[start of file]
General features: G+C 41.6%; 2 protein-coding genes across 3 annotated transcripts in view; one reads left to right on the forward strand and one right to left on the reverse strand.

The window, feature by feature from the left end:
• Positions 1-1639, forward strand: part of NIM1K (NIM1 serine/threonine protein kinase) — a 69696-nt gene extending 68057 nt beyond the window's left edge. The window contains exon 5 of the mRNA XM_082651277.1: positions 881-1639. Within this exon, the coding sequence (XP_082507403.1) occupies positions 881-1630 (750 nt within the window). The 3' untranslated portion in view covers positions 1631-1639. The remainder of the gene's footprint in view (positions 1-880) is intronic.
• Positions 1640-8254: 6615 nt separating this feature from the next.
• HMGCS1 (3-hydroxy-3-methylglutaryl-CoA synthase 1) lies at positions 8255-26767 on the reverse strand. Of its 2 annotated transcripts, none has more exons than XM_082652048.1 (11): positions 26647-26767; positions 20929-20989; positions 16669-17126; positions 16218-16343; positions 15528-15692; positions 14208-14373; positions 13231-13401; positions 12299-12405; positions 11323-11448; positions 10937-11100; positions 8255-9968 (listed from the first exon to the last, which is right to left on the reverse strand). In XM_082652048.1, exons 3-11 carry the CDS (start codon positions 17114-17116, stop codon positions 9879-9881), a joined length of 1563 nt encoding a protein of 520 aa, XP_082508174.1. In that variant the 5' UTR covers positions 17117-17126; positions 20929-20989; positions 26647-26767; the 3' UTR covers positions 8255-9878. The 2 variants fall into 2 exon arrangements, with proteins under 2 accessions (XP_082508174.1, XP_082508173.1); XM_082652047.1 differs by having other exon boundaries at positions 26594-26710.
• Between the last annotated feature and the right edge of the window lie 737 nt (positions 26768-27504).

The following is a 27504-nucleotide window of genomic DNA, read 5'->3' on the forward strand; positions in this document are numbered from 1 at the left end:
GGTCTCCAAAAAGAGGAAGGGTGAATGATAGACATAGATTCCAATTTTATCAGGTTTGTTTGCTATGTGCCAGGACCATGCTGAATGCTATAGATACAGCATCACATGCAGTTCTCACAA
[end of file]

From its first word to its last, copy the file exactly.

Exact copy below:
General features: G+C 41.6%; 2 protein-coding genes across 3 annotated transcripts in view; one reads left to right on the forward strand and one right to left on the reverse strand.

The window, feature by feature from the left end:
• Positions 1-1639, forward strand: part of NIM1K (NIM1 serine/threonine protein kinase) — a 69696-nt gene extending 68057 nt beyond the window's left edge. The window contains exon 5 of the mRNA XM_082651277.1: positions 881-1639. Within this exon, the coding sequence (XP_082507403.1) occupies positions 881-1630 (750 nt within the window). The 3' untranslated portion in view covers positions 1631-1639. The remainder of the gene's footprint in view (positions 1-880) is intronic.
• Positions 1640-8254: 6615 nt separating this feature from the next.
• HMGCS1 (3-hydroxy-3-methylglutaryl-CoA synthase 1) lies at positions 8255-26767 on the reverse strand. Of its 2 annotated transcripts, none has more exons than XM_082652048.1 (11): positions 26647-26767; positions 20929-20989; positions 16669-17126; positions 16218-16343; positions 15528-15692; positions 14208-14373; positions 13231-13401; positions 12299-12405; positions 11323-11448; positions 10937-11100; positions 8255-9968 (listed from the first exon to the last, which is right to left on the reverse strand). In XM_082652048.1, exons 3-11 carry the CDS (start codon positions 17114-17116, stop codon positions 9879-9881), a joined length of 1563 nt encoding a protein of 520 aa, XP_082508174.1. In that variant the 5' UTR covers positions 17117-17126; positions 20929-20989; positions 26647-26767; the 3' UTR covers positions 8255-9878. The 2 variants fall into 2 exon arrangements, with proteins under 2 accessions (XP_082508174.1, XP_082508173.1); XM_082652047.1 differs by having other exon boundaries at positions 26594-26710.
• Between the last annotated feature and the right edge of the window lie 737 nt (positions 26768-27504).

The following is a 27504-nucleotide window of genomic DNA, read 5'->3' on the forward strand; positions in this document are numbered from 1 at the left end:
GGTCTCCAAAAAGAGGAAGGGTGAATGATAGACATAGATTCCAATTTTATCAGGTTTGTTTGCTATGTGCCAGGACCATGCTGAATGCTATAGATACAGCATCACATGCAGTTCTCACAA